It takes about 20 minutes to get from Lawrence-Dumont Stadium to Maize South High, and it is a route that Jared Simon has had to master.
Jobs as a pitching coach for Maize South and as a relief pitcher for the Wingnuts keep life busy and interesting for the 26-year-old during the spring, but as long as he is on the baseball field, then life is good.
"It has always been opportunity that I have always wanted — to have the chance to share my experiences and my knowledge with kids of this age," Simon said. "I'm very blessed with this team. They soak everything that I tell them up. They are willing to learn and hear feedback."
Hiring Simon before the season was a no-brainer for Maize South coach Chad Christensen. Simon had a successful career at Wichita State before three years in the Philadelphia Phillies organization, and picked up seven saves with a 1.90 ERA in 37 relief appearances for the independent Evansville Otters last season.
"The amount of experience that he had, that was the 'it' factor," Christensen said. "He can teach. He does a good job of teaching the game. Some people can pitch it very well, but they can't teach it. We are blessed that he can do both."
Maize South had a 6.23 ERA last season and finished 9-12. The Mavericks have a 2.97 ERA this season and were 9-5 heading into Thursday's doubleheader with Andale that could determine the Ark Valley-Chisholm Trail League Division IV champion.
Simon's pitching motion was changed to sidearm by Wichita State pitching coach Brent Kemnitz, so he has the opportunity to teach pitches from an array of releases. But Kemnitz thinks Simon has a more valuable asset.
"As a pitcher he was very competitive," Kemnitz said. "I always felt like he was under control on the mound. He was a strike thrower, and he understood all of the little things — fielding, pickoffs, holding baserunners and all of those kinds of things."
Christensen has watched his pitchers become more mentally prepared since hiring Simon.
"Look at our sophomore pitcher Kane McCarthy," Christensen said. "One of the things he did last year compared to this year was he rushed a lot. Coach Simon said, 'Anytime you feel rushed step off the mound. Take a deep breath. Come back and throw strikes.' It has helped Kane become effective at the varsity level."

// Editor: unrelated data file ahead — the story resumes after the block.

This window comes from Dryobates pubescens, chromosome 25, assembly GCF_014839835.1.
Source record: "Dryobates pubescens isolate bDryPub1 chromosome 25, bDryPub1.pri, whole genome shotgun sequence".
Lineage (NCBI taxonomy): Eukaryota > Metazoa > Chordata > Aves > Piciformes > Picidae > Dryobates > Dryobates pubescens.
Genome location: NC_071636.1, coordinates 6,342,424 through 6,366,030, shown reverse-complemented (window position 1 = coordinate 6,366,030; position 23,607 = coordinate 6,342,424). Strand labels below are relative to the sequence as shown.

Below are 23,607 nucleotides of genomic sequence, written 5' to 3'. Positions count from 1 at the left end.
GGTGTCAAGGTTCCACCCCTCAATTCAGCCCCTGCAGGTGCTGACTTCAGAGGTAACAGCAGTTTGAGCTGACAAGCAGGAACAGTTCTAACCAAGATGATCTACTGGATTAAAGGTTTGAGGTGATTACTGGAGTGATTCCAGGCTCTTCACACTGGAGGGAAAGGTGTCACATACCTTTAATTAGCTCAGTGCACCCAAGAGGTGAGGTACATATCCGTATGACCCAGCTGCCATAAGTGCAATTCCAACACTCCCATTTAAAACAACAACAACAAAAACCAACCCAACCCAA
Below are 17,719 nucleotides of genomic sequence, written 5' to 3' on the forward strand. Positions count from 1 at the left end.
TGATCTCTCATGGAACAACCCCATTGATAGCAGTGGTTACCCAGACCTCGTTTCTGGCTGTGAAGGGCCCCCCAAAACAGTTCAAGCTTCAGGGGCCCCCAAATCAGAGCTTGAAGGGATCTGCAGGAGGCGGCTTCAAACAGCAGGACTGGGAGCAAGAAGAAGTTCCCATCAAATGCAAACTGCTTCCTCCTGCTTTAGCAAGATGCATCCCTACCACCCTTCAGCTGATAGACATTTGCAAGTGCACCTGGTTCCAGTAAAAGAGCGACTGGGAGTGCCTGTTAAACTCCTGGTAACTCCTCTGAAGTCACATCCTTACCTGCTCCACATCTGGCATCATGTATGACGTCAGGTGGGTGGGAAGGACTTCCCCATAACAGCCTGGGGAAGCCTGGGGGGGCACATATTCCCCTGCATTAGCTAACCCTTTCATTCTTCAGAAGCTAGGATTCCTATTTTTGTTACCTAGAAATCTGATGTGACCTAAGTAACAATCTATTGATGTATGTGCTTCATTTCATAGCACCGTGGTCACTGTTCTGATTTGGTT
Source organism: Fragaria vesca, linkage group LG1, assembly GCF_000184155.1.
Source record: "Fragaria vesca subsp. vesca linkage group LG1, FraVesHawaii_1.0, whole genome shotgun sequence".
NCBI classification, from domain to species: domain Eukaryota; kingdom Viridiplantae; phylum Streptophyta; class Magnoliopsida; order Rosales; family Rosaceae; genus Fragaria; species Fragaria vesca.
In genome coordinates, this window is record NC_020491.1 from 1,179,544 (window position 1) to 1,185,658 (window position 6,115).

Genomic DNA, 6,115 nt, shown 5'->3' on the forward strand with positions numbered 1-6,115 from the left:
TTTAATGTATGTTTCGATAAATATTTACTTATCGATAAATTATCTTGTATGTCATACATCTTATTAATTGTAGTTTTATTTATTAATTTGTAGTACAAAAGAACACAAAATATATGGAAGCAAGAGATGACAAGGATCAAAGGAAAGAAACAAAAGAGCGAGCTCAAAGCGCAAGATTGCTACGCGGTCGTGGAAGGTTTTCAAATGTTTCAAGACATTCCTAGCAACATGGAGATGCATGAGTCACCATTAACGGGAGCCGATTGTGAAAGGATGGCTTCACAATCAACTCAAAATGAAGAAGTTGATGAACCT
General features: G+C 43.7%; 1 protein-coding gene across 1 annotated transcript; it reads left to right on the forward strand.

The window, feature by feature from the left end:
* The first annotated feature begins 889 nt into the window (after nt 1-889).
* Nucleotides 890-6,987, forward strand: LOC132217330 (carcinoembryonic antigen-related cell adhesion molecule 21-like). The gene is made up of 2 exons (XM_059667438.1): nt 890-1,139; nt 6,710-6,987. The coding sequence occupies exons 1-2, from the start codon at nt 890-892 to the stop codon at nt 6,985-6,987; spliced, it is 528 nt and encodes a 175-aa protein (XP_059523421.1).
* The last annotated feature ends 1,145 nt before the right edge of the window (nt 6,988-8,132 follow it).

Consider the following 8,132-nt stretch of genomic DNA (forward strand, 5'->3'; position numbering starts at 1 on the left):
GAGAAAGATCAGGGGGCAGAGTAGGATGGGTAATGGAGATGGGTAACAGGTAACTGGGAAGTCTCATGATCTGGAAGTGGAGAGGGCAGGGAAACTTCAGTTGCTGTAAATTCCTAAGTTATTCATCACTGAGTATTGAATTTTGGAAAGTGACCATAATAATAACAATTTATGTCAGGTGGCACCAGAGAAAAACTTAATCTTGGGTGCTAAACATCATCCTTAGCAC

Maize South senior Zach Keller has also noticed improvements mentally and mechanically. Simon has become notorious around the program for his little black book. He breaks down every aspect of his pitchers and finds ways to improve their effectiveness.
He periodically takes the book out and lets his players know what they need to do to get better. Keller admitted that sometimes the criticism that accompanies the little black book can be intimidating, but it always yields benefits.
"It's kind of like that, but it also gives you an opportunity to remember the things you've worked on," Keller said. "It just reminds us how far we've come, too."
The Wingnuts' schedule hasn't limited Simon yet, but the Wingnuts have a series in Fort Worth from May 16-18, the same week of Maize South's Class 4A regional at Andale.
"We haven't really had a practice yet without him here," McCarthy said. "I'm sure it will affect us a little bit, but when he is here it helps us a lot. We always remember what he tells us. I don't know what will happen, though, since he just started playing for the Wingnuts."
Simon expects to be used as a setup man for the Wingnuts. "Being able to still play actually helps me," Simon said. "I can envision myself and what they are doing to mechanically be on top of things for them. It helps me correct what they are doing wrong."